When video surveillance came on the scene, like many I found the idea deplorable. I still do, but now I ignore it for the most part. I am no longer surprised to find cameras almost everywhere I go. The serious camera at that rest area was no exception. But with miles to go before I could stop, I chewed on the idea of cameras, big brother, and the failings of human nature.

On the surface, a camera on every corner may seem a good idea. They are placed out there so that we may travel, eat, bank, and co-exist in peace. That is the stated intention anyway. What they end up being ultimately may be something entirely different. We are supposed to feel secure when in camera range. Like having someone watch as we get mugged and robbed is somehow better than having no one see the incident. I was mugged on camera in NYC at 3:30 AM behind a Burger King once. Having it on camera was of no use to me as I was still out the $20 bucks the guy stole and as far as I know, he was never caught.

So, if cameras pasted up everywhere do not make me feel safe, just what does their presence do for me. Not much. I find their presence a sad comment on what our society thinks of us. That we must be monitored at all times to make sure we toe some arbitrary line thought up by others. They do not stop the criminals, and more often than not, do not help after a crime is committed. But for the 99% of us who do no crime, they are constant reminders that we are not trusted.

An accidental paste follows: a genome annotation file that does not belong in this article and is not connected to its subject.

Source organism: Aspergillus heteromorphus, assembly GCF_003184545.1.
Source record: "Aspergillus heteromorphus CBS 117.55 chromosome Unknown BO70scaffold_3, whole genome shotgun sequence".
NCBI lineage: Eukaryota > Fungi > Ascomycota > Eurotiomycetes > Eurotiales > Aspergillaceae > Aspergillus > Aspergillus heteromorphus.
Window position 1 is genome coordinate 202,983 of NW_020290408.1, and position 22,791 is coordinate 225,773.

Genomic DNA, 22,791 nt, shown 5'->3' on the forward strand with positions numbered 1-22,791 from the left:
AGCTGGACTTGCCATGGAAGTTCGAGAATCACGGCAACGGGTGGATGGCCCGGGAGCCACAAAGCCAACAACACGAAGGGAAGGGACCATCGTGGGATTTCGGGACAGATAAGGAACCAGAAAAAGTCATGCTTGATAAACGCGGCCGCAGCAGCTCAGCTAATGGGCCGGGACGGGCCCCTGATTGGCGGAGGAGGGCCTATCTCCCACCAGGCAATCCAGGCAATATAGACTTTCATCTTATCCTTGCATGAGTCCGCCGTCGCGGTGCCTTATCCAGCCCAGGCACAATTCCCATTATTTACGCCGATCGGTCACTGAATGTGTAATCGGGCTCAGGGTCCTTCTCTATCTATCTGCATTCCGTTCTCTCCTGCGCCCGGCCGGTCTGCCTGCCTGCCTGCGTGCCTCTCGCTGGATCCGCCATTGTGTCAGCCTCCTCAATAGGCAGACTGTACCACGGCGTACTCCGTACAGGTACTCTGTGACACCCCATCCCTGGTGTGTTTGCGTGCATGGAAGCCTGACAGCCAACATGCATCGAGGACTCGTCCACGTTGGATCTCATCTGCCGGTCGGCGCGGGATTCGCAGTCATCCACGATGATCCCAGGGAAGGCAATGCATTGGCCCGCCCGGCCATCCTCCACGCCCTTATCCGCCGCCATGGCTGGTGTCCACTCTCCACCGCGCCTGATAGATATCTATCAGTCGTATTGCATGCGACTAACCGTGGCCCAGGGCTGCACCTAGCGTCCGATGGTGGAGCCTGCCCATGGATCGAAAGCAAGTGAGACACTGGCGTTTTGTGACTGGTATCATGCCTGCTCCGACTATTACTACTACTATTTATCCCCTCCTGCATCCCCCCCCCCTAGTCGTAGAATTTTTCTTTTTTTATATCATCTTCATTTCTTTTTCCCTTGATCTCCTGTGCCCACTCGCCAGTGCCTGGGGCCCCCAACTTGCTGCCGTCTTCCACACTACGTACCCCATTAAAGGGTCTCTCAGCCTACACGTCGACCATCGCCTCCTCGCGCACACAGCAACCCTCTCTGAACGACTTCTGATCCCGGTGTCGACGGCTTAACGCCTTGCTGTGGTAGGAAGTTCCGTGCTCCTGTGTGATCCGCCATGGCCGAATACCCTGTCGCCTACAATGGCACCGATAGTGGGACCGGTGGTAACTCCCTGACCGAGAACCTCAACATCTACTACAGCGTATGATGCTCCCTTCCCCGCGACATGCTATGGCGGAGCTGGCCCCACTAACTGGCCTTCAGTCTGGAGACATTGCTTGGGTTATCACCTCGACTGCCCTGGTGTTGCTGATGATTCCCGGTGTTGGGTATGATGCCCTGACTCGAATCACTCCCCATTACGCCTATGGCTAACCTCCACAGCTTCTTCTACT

Missy Glave said...

Caught on tape ... I think it's a good thing they have these. Maybe it will be able to help someone one day.

Apertome said...

Well said Crum, I don't like 'em either. We kept seeing signs as we drove through Virginia that read, "Speed limit enforced by AIRCRAFT." I though that was pretty disturbing, too. But the "big brother" aspect of the video cameras bothers me more.

Gary ("Old Dude") said...

We have cameras now on most of our busy street intersections, to take pictures in synch with the lights to catch people running lights, get a pic of the car license, mail the owner the ticket, collect money and keep on moving---in this fashion the state doesn't have to hire another policeman, pay all that salary and fringe benifits, yet the buroughcrats and paper pushers are secure in they're places at the public trough---YOUR tax dollars at work.

amidnightrider said...

We would all be amazed at how many of these don't work. For instance, I do telephone work, and at one of the local big box stores. I had to wander around the back rooms and alleys tracing wiring. I came upon an empty security room with all the monitors off and dusty. No hardware in the recorders and the evidence showed there had not been anyone working in this room for years.

But like you said, even if there is a recording. Looking at the tape two days after the incident doesn't do much for the victim.

Anonymous said...

There's much merit, in my opinion, to our emerging Brave New Order .... where community, identity, stability are paramount.

God bless America. And feelies for all.